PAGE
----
Chinggis Bonds on the march 2012-12-18 10:38
By B. Enkhtsetseg
The Wall Street Journal could not wait to report on the release of Mongolia’s so-called “Chinggis bond” on the international market.
“Mongolia, a country that has been rescued five times in 22 years by the International Monetary Fund, sold $1.5 billion in debt Wednesday in its first government bond offering”, reads the Journal’s article covering the event.
Nyamjav Batbayar, minister of economic development, and Finance Minister Chultem Ulaan, proudly announced the success two days after the sale. They said it was the first time in Mongolia’s history that it had successfully released its bond on the international market. This proves that Mongolia’s prestige on the global financial market was sensational, they said. Now that the country has the money, all that is left is to spend it wisely.
However, their plans on building infrastructure such as roads and railways and factories are rather vague at the moment. Although, the projects have reportedly been presented to investors, Mongolia still has yet to hear specific details on these matters. After issuing a bond that has put the global financial market in awe, hopefully policy makers have more than a Christmas list for infrastructure and technologies.
“There are only a few projects to be financed. It is not easy to find a project that would bring enough returns to pay back the expenses in five years”, said Parliament Member R. Amarjargal.
“We better have done our homework well. Specific projects must have been listed, ranked based on specific criteria, and technical economic analysis must have been made. Unfortunately, we must pay up to USD 140,000 for each day that passes when that money is unused”.
The State Great Khural approved the release of the USD 1.5 billion bond offering to finance projects for constructing infrastructure in the coming years. In addition to this, a total of USD 5 billion in bonds has been planned for.
An official knowledgeable in the matter noted that releasing the bond in 2012 was a necessity because the environment in the market was as favourable as it would ever be. During times of economic turbulence, government bonds usually have lower yields. So as not to let the opportunity pass it by, the government might have rushed into this bond offering.
The government sold a USD 500 million tranche as a five-year bond with a yield of 4.125 percent, and another USD 1 billion tranche at 5.125 percent. That will cost USD 196,000 a day beginning December 6. In five years that debt will come knocking on the door, along with daily interest of USD 140,000 for the USD 1 billion bond. The remaining debt will be paid after another five more years. In total, this USD 1.5 billion bond will cost the country USD 605 million with interest.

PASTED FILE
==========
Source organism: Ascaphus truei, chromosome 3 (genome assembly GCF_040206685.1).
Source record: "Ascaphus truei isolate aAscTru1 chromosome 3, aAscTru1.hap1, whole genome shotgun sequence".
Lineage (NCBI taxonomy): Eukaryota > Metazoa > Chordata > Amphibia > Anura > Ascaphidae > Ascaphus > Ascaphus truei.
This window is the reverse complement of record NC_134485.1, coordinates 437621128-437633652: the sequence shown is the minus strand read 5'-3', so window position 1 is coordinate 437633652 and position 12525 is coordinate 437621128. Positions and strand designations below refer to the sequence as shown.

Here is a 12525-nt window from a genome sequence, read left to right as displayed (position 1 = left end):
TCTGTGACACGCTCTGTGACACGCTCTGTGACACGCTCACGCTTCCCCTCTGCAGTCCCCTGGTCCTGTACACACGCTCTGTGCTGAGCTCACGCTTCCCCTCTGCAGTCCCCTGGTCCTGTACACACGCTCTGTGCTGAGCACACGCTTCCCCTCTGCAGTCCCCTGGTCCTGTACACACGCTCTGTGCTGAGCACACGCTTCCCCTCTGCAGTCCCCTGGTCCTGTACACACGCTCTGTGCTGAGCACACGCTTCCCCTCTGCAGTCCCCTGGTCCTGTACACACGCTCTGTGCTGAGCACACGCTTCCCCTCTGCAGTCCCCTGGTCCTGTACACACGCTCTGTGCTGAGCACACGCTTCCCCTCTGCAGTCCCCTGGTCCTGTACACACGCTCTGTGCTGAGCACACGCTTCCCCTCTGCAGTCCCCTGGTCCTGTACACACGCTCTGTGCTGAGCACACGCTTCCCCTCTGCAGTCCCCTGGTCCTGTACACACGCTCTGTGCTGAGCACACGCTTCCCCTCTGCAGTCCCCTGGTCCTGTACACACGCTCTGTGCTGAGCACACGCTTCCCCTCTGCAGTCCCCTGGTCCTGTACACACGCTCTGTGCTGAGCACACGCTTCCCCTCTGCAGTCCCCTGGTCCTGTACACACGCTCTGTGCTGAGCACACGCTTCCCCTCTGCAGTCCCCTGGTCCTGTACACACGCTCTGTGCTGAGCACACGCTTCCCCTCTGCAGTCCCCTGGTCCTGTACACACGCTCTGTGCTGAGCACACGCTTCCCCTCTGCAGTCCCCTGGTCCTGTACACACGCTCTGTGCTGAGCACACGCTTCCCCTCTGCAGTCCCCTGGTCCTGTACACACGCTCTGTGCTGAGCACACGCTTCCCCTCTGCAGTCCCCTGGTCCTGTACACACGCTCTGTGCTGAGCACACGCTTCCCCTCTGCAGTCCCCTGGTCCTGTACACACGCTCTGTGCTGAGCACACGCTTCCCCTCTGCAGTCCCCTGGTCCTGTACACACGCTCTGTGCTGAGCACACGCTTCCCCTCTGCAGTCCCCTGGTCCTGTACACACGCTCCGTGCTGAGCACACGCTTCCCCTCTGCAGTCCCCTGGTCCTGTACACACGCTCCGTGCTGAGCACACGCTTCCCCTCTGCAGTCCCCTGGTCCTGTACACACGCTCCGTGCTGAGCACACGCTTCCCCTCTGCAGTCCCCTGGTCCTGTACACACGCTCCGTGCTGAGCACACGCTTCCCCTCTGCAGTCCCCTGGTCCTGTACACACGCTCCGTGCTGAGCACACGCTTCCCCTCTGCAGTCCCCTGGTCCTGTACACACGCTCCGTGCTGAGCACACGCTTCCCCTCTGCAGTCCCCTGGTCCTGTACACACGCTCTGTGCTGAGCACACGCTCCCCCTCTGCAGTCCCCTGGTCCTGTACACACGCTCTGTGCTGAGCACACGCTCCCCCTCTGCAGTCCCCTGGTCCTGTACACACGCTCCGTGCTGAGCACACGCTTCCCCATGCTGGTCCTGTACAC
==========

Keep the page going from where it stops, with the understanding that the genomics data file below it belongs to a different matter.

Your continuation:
A weakening currency could also hamper Mongolia’s ability to pay that money back.
Ministers who said bond yields could not exceed 3.5 percent returned trumpeting the close of a deal with even better terms than European debt crisis instigator Spain had—which has much more experience on the debt market and has a higher sovereign rating from Standard & Poor’s than Mongolia to boot.
Is it a good sign or a bad omen comparing Mongolia to Spain? The irresponsible regimes of countries such as Greece and Spain could not manage their expenditures, which is why they needed to be pulled out of the chaos their debt created.
Economist D. Jargalsaikhan wrote in an article, “Other European countries are doing their best to pull these counties out of debt and stabilise their economic conditions. But what countries will be pulling out Mongolia”?
Wise spending could make the bonds fruitful, but squandering that money could lead to disaster. Over 400 financial organisations expressed interest in buying Mongolia bonds, while only about 120 were able to purchase them, demonstrating their lustre and appeal. This has some policy makers thinking the next round of bonds will go flawlessly.
Somehow even with inflation that continues to run in the double digits, sovereign ratings falling to BB- Standard & Poor’s, economic growth projections by the International Monetary Fund (IMF) declining to 12.7, and a government deficit rising to 7 percent of gross domestic product, Mongolia still managed to attract international attention using its natural resources as incentive.
Issuing bonds is not a forbidden game. Developed countries have long relied on financing using the capital market. The Australian government, for example, had always had budget surpluses before the 2008-2009 economic crisis. That justified it to release bonds only to pay off the interest of others.
“In times when there is no budget expenditure, releasing bonds would establish a model for interest on the capital market”, said S. Tsevegmid, an officer at the Securities Market Department of the Financial Regulatory Commission. “For long-term evaluations of financial tools, there is no such thing as one, two or five-year models for interest. Thus, the government released the bond [to set the benchmark], not to collect debt”.
Some say governments should stabilise their bond issuances. Five-or ten-year bonds enable possibilities to finance big domestic projects. If the feet are put facing the right direction, these bonds could bear their benefits.